Indigenous peoples have been governing marine territories using their own legal traditions since time immemorial. For the most part, Indigenous legal orders have not been recognized or upheld in the governance of marine protected areas (MPAs) in Canada.
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Please see below to download materials for the Oceans 20 Interdisciplinary Workshop on Canada's Oceans Act (June 13-15, 2017).
AGENDA + ATTENDEES
The historic NDP/Green alliance in British Columbia has committed to "Immediately employ every tool available to the new government to stop the expansion of the Kinder Morgan pipeline, the seven-fold increase in tanker traffic on our coast, and the transportation of raw bitumen through our provin
In June 2017, the federal government announced proposed amendments to the Oceans Act, Canada’s flagship marine protection law.
The combined effect of hundreds of thousands of different approvals, licences and unpermitted activities have combined over time to degrade our natural life support systems – the web of life that we are part of, and depend upon, to sustain our cultures and economies.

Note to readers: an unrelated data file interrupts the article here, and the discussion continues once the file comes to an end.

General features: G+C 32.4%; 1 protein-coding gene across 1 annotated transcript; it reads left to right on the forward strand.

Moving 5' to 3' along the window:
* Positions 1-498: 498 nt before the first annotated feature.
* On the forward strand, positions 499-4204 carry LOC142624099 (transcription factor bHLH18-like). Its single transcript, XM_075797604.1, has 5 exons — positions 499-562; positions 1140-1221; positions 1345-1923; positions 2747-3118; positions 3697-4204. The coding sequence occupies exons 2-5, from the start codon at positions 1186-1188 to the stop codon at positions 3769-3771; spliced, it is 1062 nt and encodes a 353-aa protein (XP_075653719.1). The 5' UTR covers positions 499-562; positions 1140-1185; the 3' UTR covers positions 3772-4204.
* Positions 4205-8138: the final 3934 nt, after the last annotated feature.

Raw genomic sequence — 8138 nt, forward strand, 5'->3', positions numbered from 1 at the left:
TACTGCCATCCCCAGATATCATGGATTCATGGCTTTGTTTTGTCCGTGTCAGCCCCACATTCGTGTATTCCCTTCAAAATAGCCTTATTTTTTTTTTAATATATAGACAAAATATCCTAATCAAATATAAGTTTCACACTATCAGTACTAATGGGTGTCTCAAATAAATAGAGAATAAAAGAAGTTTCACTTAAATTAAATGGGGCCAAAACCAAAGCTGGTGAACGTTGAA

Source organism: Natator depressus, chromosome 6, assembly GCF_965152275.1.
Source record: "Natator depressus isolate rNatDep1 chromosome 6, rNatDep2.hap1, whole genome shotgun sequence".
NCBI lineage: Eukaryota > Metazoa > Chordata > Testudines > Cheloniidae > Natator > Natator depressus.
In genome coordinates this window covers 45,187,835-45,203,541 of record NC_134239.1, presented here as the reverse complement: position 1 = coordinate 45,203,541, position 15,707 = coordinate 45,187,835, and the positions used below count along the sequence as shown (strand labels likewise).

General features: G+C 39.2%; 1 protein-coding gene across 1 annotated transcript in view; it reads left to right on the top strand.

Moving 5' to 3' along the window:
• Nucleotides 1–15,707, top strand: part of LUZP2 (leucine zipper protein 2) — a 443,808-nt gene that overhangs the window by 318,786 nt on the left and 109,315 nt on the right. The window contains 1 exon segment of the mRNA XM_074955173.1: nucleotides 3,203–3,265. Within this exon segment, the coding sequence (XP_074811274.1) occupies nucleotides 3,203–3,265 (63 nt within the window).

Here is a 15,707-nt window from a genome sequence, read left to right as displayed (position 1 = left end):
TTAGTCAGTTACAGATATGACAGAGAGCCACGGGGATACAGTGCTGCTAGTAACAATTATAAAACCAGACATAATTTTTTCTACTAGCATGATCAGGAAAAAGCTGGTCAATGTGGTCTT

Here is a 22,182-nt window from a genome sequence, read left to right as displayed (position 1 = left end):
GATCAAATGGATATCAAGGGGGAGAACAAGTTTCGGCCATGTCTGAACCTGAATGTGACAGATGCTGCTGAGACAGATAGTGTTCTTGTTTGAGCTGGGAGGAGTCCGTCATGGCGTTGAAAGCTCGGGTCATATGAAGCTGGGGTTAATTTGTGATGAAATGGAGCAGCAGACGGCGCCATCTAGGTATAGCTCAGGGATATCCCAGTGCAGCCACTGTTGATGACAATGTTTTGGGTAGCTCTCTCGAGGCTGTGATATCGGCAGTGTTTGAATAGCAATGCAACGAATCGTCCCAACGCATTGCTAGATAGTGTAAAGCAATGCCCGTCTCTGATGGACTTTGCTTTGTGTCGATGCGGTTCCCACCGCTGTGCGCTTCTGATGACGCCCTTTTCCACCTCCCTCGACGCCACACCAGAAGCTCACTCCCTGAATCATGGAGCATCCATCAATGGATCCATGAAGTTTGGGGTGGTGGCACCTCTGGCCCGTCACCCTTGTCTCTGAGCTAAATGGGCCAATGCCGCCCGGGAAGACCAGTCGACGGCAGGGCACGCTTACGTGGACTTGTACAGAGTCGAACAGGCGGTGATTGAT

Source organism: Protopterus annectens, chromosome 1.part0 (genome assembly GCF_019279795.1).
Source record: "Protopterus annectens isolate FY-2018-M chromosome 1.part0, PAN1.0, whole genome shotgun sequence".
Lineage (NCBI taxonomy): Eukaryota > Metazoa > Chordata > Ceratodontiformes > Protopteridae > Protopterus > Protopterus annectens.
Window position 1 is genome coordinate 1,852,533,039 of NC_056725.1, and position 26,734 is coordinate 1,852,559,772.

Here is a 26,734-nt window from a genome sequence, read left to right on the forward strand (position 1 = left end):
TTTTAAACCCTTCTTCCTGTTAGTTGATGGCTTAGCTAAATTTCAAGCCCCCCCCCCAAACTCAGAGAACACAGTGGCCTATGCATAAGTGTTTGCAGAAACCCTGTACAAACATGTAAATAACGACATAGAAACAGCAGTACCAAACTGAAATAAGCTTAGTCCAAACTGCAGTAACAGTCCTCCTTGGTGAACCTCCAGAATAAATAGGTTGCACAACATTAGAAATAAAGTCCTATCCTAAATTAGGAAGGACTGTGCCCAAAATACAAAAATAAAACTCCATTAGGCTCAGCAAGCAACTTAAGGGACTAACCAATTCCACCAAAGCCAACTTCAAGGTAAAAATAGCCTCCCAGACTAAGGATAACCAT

The House of Commons Standing Committee on Fisheries and Oceans (FOPO) submitted a report in February 2017, containing a series of recommendations that provide a sound basis for restoring lost protections to the Fisheries Act.
Different countries have different laws governing the creation of marine protected areas (MPAs). This chart shows the main MPA law or policy from each country, and demonstrates the progress being made in marine protection in different parts of the world.
In 2015, Canada’s federal government made a public commitment to reach Aichi Target 11 of the Convention on Biological Diversity, by protecting 5% of Canada’s marine and coastal areas by 2017, and 10% by 2020.
Canada's federal government has made commitments to protect 5% of our ocean space by 2017, and 10% by 2020 – but how much progress is actually being made to meet those goals? And how does marine protection in Canada compare to similar efforts around the world?
This briefing note summarizes some of the legal risks facing Kinder Morgan’s Trans Mountain Expansion Project. It includes a summary of ongoing litigation and a discussion about additional legal risks, including developments in Canadian, International and Indigenous law.